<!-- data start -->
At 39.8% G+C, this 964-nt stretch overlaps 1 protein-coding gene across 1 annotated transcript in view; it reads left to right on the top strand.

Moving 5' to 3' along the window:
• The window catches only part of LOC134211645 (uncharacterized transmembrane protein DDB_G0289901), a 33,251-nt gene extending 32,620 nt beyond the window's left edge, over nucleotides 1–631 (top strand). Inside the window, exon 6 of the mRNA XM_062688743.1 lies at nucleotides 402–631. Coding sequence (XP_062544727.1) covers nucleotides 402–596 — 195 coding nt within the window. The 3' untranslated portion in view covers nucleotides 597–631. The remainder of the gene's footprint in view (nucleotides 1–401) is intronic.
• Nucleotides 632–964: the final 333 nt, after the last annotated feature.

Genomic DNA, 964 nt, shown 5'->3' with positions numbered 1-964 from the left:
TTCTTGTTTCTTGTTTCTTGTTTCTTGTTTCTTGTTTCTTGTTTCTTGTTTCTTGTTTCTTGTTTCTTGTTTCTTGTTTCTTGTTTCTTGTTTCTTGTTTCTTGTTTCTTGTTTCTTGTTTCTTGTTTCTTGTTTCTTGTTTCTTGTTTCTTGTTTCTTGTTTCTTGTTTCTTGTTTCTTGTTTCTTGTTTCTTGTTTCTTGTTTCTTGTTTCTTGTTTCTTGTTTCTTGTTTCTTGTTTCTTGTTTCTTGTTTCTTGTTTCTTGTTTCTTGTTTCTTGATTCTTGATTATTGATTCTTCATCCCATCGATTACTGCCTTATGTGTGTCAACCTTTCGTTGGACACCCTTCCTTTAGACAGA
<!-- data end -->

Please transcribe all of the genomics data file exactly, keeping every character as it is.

At 39.8% G+C, this 964-nt stretch overlaps 1 protein-coding gene across 1 annotated transcript in view; it reads left to right on the top strand.

Moving 5' to 3' along the window:
• The window catches only part of LOC134211645 (uncharacterized transmembrane protein DDB_G0289901), a 33,251-nt gene extending 32,620 nt beyond the window's left edge, over nucleotides 1–631 (top strand). Inside the window, exon 6 of the mRNA XM_062688743.1 lies at nucleotides 402–631. Coding sequence (XP_062544727.1) covers nucleotides 402–596 — 195 coding nt within the window. The 3' untranslated portion in view covers nucleotides 597–631. The remainder of the gene's footprint in view (nucleotides 1–401) is intronic.
• Nucleotides 632–964: the final 333 nt, after the last annotated feature.

Genomic DNA, 964 nt, shown 5'->3' with positions numbered 1-964 from the left:
TTCTTGTTTCTTGTTTCTTGTTTCTTGTTTCTTGTTTCTTGTTTCTTGTTTCTTGTTTCTTGTTTCTTGTTTCTTGTTTCTTGTTTCTTGTTTCTTGTTTCTTGTTTCTTGTTTCTTGTTTCTTGTTTCTTGTTTCTTGTTTCTTGTTTCTTGTTTCTTGTTTCTTGTTTCTTGTTTCTTGTTTCTTGTTTCTTGTTTCTTGTTTCTTGTTTCTTGTTTCTTGTTTCTTGTTTCTTGTTTCTTGTTTCTTGTTTCTTGTTTCTTGTTTCTTGTTTCTTGATTCTTGATTATTGATTCTTCATCCCATCGATTACTGCCTTATGTGTGTCAACCTTTCGTTGGACACCCTTCCTTTAGACAGA